Economy

Composite industry seeks sops similar to wind turbine industry

Rahul Wadke Mumbai | Updated on February 18, 2011

From car-dashboards and hulls of large boats to wind-turbine blades – the estimated Rs 15,000-crore composite industry has a large footprint.

Naturally, it looks to Budget 2011 for incentives similar to the wind turbine industry, to give a boost to exports.

Mr Ketan Buch, General Manager, Kemrock Industries – a producer of turbine blades – told Business Line that one of the major consumers of composites is the wind turbine industry, where the turbine blades are made from fibreglass.

The composite industry should get sops similar to the ones enjoyed by the wind turbine industry.

“They (composites) ultimately serve the larger public good as they help in producing green energy, therefore the usage should be incentivised,” he said.

Composites are a class of materials created out of polymers, blended with fibres derived from glass, carbon and naturally occurring substances. They are distinct from conventional materials such as steel, aluminium, concrete and common plastics. Yet, they have a combination of properties of these materials and tensile strength which is superior, explains an industry representative.

There are 30,000 known uses of composite material including in wind turbines blades, cooking gas cylinders and even centrifuge machines used for making nuclear arsenal.

The Chennai-based Fibre Reinforced Plastics (FRP) Institute, a trade body, is at the forefront in promoting the use of composites. It wants incentives for the industry so that its year-on-year growth, which is currently about at 20 per cent could double in a few years.

The Chairman of FRP Institute, Mr Pradip Thakkar, said, composites should be exempted from excise duty in the forthcoming Budget. Capital investments in manufacturing composites products should be eligible for 100 per cent depreciation. Both import of raw material for making composites and export of finished goods should get incentives, he added.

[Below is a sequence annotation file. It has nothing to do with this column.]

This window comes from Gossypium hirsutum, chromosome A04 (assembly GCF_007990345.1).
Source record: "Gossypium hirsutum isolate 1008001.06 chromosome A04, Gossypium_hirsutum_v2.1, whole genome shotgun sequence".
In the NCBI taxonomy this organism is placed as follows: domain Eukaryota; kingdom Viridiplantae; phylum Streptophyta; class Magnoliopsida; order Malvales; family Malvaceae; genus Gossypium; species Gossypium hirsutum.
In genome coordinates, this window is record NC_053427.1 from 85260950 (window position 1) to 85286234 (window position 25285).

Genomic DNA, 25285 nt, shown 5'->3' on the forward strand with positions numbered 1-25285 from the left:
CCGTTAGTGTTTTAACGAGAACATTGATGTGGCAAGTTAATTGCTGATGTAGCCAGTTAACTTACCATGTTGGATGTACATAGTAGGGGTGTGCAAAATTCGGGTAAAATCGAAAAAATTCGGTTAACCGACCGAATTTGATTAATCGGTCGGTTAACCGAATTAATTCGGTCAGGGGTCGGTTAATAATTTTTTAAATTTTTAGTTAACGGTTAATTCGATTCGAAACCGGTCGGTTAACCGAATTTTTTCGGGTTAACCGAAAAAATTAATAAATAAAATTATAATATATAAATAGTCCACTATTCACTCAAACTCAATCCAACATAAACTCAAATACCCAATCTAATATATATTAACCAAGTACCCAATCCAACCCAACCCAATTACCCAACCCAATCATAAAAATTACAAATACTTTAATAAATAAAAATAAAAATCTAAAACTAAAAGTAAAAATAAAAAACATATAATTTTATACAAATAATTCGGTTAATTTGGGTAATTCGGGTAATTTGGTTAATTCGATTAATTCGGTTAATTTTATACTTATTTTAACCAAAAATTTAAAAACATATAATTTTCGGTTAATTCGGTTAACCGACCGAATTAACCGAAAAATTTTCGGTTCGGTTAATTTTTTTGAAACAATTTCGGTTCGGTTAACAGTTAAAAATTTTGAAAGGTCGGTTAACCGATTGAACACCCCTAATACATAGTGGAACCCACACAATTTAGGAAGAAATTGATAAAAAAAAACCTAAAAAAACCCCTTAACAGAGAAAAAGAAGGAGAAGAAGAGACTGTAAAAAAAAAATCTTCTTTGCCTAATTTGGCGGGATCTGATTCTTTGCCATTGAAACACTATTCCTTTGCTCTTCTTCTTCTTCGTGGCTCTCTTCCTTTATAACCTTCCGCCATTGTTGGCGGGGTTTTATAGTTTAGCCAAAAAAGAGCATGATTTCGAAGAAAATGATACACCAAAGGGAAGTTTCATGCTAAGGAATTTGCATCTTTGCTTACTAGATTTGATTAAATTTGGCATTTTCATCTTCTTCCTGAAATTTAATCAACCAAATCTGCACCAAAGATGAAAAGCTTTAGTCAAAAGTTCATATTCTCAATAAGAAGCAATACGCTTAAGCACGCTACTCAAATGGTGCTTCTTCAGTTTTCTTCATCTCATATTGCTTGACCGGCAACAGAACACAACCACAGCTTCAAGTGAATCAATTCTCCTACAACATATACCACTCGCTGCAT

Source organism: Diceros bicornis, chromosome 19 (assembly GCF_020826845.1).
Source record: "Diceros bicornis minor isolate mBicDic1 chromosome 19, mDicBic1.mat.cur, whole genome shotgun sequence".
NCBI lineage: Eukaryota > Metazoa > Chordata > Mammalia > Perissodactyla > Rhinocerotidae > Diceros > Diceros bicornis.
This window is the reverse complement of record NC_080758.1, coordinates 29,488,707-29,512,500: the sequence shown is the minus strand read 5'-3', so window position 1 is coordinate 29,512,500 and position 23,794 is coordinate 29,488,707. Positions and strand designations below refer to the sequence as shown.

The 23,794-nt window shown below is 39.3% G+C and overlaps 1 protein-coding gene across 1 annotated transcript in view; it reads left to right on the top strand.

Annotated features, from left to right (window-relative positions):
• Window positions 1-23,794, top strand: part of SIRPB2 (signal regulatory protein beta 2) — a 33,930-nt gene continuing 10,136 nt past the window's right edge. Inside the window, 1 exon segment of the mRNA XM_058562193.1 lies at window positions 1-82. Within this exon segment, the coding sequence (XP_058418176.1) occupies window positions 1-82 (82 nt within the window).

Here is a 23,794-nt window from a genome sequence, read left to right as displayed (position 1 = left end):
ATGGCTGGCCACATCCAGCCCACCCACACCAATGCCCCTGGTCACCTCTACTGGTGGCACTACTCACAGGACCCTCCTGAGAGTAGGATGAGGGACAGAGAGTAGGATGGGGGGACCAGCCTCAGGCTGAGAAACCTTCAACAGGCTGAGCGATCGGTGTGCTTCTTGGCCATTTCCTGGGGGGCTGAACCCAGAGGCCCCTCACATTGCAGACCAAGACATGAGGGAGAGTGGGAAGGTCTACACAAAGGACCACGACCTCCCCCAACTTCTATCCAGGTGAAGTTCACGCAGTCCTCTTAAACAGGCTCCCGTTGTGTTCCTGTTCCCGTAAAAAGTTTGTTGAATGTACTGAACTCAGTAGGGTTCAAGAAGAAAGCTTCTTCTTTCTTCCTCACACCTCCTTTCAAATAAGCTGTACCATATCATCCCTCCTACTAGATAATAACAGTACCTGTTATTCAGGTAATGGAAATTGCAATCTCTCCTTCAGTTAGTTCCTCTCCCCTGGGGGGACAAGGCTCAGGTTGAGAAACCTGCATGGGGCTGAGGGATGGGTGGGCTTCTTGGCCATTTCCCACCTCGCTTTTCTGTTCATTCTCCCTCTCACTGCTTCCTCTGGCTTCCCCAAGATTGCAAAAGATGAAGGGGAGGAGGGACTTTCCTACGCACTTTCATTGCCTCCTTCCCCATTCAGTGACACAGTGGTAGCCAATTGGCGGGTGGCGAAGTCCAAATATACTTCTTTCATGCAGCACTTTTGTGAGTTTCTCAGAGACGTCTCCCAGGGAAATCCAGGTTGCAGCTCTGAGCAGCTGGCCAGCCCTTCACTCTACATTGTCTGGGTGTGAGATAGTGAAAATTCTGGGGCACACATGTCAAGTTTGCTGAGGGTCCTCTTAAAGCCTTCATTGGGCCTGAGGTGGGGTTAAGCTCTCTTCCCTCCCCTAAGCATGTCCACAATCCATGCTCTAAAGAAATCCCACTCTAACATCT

“Although our industry has a turnover of Rs 15,000 crore, exports are barely Rs 2,000 crore. Exports should be given impetus by reducing duties. On certain focussed products, the industry should get two to three per cent incentives on the FOB value of the finished product,” Mr Thakkar said.

A senior manager of a large Europe-based wind power company said that the present anti-dumping duty on materials like ‘glass rovings', which has many applications for composite industry, should be removed.

“Today there is a 10-30 per cent duty on rovings, it has created monopoly for two Indian companies. By removing anti-dumping duty,a level playing field can be created,” the manager said.

Expressing similar sentiments, the Managing Director of Owens Corning India Ltd, Mr Satish Kulkarni, said that the interests of composite industry should be aligned with the interests of industries such as wind turbines, water transport, railways, automobiles, and aerospace as composites are extensively used in these industries.

“Reduction in sales tax, exemption in excise and other anomalies in the duties should be removed, which will give this industry a further boost,” he said.

Published on February 18, 2011

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